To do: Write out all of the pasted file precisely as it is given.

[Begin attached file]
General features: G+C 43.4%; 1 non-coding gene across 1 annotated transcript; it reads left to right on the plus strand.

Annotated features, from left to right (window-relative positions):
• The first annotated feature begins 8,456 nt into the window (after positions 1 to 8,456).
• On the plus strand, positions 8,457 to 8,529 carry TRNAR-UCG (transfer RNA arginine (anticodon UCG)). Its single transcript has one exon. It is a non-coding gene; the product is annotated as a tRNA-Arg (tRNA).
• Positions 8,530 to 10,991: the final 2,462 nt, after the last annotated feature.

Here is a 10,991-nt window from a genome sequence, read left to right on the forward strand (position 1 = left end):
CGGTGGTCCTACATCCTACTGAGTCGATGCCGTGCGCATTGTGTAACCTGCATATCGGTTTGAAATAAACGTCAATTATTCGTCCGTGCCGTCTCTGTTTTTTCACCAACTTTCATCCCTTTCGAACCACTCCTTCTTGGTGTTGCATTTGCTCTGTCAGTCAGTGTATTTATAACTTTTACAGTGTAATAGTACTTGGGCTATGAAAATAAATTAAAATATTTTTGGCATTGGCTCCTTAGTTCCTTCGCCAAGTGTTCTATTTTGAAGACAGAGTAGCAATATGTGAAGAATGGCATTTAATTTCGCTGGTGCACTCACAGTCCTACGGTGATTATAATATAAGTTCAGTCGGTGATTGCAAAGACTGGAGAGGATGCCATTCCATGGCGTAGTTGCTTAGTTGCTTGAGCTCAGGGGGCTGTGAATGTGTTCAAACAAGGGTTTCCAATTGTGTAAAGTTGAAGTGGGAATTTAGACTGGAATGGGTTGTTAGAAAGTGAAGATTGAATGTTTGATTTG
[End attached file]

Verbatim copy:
General features: G+C 43.4%; 1 non-coding gene across 1 annotated transcript; it reads left to right on the plus strand.

Annotated features, from left to right (window-relative positions):
• The first annotated feature begins 8,456 nt into the window (after positions 1 to 8,456).
• On the plus strand, positions 8,457 to 8,529 carry TRNAR-UCG (transfer RNA arginine (anticodon UCG)). Its single transcript has one exon. It is a non-coding gene; the product is annotated as a tRNA-Arg (tRNA).
• Positions 8,530 to 10,991: the final 2,462 nt, after the last annotated feature.

Here is a 10,991-nt window from a genome sequence, read left to right on the forward strand (position 1 = left end):
CGGTGGTCCTACATCCTACTGAGTCGATGCCGTGCGCATTGTGTAACCTGCATATCGGTTTGAAATAAACGTCAATTATTCGTCCGTGCCGTCTCTGTTTTTTCACCAACTTTCATCCCTTTCGAACCACTCCTTCTTGGTGTTGCATTTGCTCTGTCAGTCAGTGTATTTATAACTTTTACAGTGTAATAGTACTTGGGCTATGAAAATAAATTAAAATATTTTTGGCATTGGCTCCTTAGTTCCTTCGCCAAGTGTTCTATTTTGAAGACAGAGTAGCAATATGTGAAGAATGGCATTTAATTTCGCTGGTGCACTCACAGTCCTACGGTGATTATAATATAAGTTCAGTCGGTGATTGCAAAGACTGGAGAGGATGCCATTCCATGGCGTAGTTGCTTAGTTGCTTGAGCTCAGGGGGCTGTGAATGTGTTCAAACAAGGGTTTCCAATTGTGTAAAGTTGAAGTGGGAATTTAGACTGGAATGGGTTGTTAGAAAGTGAAGATTGAATGTTTGATTTG